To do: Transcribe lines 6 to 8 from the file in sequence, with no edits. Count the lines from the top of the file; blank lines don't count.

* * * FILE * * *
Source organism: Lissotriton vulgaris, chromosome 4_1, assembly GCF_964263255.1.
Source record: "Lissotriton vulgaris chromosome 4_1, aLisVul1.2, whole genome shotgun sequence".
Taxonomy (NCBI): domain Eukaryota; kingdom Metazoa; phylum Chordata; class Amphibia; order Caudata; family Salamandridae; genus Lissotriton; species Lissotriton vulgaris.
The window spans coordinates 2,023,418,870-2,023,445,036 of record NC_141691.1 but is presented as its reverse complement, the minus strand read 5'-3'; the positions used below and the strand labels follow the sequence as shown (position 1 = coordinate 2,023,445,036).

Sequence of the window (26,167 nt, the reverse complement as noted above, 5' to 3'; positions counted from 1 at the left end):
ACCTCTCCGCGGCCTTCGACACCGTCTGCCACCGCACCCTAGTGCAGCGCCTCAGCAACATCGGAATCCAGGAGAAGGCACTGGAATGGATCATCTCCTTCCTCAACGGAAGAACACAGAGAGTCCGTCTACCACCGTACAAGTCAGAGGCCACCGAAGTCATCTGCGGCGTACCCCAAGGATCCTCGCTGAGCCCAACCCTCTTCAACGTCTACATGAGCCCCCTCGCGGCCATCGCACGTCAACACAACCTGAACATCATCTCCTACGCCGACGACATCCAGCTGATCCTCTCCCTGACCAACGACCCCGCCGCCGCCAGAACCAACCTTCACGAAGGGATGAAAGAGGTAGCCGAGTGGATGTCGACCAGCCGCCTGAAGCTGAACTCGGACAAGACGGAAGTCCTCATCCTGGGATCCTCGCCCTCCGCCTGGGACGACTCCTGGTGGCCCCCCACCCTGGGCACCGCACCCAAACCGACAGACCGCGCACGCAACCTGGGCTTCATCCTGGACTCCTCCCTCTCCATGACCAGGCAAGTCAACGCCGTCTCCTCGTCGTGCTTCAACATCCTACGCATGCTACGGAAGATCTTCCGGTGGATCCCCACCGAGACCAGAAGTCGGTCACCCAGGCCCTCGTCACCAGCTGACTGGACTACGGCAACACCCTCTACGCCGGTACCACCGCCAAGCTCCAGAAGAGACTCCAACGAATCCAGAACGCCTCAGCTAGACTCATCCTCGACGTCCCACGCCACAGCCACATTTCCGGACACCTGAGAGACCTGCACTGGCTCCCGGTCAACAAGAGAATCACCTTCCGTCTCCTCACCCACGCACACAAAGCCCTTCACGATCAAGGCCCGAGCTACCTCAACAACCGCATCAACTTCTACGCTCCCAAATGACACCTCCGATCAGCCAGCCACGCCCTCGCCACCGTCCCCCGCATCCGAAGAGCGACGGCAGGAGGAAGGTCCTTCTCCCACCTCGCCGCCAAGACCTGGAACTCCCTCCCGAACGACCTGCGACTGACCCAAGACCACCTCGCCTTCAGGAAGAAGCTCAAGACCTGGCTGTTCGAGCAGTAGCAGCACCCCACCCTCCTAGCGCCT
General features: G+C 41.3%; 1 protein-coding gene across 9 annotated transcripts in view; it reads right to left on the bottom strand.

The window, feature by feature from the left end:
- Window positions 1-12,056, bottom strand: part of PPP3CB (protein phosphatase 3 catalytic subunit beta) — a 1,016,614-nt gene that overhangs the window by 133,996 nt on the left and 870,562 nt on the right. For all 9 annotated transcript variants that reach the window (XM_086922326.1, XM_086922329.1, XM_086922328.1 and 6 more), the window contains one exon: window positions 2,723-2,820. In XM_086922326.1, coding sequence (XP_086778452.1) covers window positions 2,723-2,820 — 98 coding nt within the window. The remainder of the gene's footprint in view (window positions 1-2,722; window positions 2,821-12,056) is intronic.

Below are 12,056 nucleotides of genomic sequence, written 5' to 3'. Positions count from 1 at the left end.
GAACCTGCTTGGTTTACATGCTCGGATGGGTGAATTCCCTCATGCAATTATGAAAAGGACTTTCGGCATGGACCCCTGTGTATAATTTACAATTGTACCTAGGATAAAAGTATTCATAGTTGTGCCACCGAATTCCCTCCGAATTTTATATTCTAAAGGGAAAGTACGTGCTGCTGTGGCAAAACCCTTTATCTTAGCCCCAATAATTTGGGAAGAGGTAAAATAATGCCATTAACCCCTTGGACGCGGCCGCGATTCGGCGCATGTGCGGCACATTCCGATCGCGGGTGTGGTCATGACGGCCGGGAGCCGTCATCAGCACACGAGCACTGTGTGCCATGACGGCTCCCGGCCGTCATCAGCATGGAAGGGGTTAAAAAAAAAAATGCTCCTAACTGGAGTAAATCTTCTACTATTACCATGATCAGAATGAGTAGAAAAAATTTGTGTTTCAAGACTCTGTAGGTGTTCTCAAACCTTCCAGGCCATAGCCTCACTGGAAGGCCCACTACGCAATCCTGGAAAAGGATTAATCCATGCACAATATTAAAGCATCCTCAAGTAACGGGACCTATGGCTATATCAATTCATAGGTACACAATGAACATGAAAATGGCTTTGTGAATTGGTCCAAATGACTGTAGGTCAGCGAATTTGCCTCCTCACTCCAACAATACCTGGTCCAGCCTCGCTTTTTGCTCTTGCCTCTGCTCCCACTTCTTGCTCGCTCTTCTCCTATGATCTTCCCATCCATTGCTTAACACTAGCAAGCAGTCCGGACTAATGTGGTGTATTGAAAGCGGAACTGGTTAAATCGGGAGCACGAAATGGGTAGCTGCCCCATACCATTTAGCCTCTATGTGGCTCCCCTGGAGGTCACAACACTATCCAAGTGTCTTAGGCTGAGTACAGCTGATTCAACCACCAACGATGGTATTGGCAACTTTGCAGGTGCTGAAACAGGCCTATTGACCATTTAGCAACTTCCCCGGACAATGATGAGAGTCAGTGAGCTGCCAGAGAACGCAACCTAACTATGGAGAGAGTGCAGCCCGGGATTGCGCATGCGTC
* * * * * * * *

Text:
ACCTCTCCGCGGCCTTCGACACCGTCTGCCACCGCACCCTAGTGCAGCGCCTCAGCAACATCGGAATCCAGGAGAAGGCACTGGAATGGATCATCTCCTTCCTCAACGGAAGAACACAGAGAGTCCGTCTACCACCGTACAAGTCAGAGGCCACCGAAGTCATCTGCGGCGTACCCCAAGGATCCTCGCTGAGCCCAACCCTCTTCAACGTCTACATGAGCCCCCTCGCGGCCATCGCACGTCAACACAACCTGAACATCATCTCCTACGCCGACGACATCCAGCTGATCCTCTCCCTGACCAACGACCCCGCCGCCGCCAGAACCAACCTTCACGAAGGGATGAAAGAGGTAGCCGAGTGGATGTCGACCAGCCGCCTGAAGCTGAACTCGGACAAGACGGAAGTCCTCATCCTGGGATCCTCGCCCTCCGCCTGGGACGACTCCTGGTGGCCCCCCACCCTGGGCACCGCACCCAAACCGACAGACCGCGCACGCAACCTGGGCTTCATCCTGGACTCCTCCCTCTCCATGACCAGGCAAGTCAACGCCGTCTCCTCGTCGTGCTTCAACATCCTACGCATGCTACGGAAGATCTTCCGGTGGATCCCCACCGAGACCAGAAGTCGGTCACCCAGGCCCTCGTCACCAGCTGACTGGACTACGGCAACACCCTCTACGCCGGTACCACCGCCAAGCTCCAGAAGAGACTCCAACGAATCCAGAACGCCTCAGCTAGACTCATCCTCGACGTCCCACGCCACAGCCACATTTCCGGACACCTGAGAGACCTGCACTGGCTCCCGGTCAACAAGAGAATCACCTTCCGTCTCCTCACCCACGCACACAAAGCCCTTCACGATCAAGGCCCGAGCTACCTCAACAACCGCATCAACTTCTACGCTCCCAAATGACACCTCCGATCAGCCAGCCACGCCCTCGCCACCGTCCCCCGCATCCGAAGAGCGACGGCAGGAGGAAGGTCCTTCTCCCACCTCGCCGCCAAGACCTGGAACTCCCTCCCGAACGACCTGCGACTGACCCAAGACCACCTCGCCTTCAGGAAGAAGCTCAAGACCTGGCTGTTCGAGCAGTAGCAGCACCCCACCCTCCTAGCGCCT
General features: G+C 41.3%; 1 protein-coding gene across 9 annotated transcripts in view; it reads right to left on the bottom strand.

The window, feature by feature from the left end: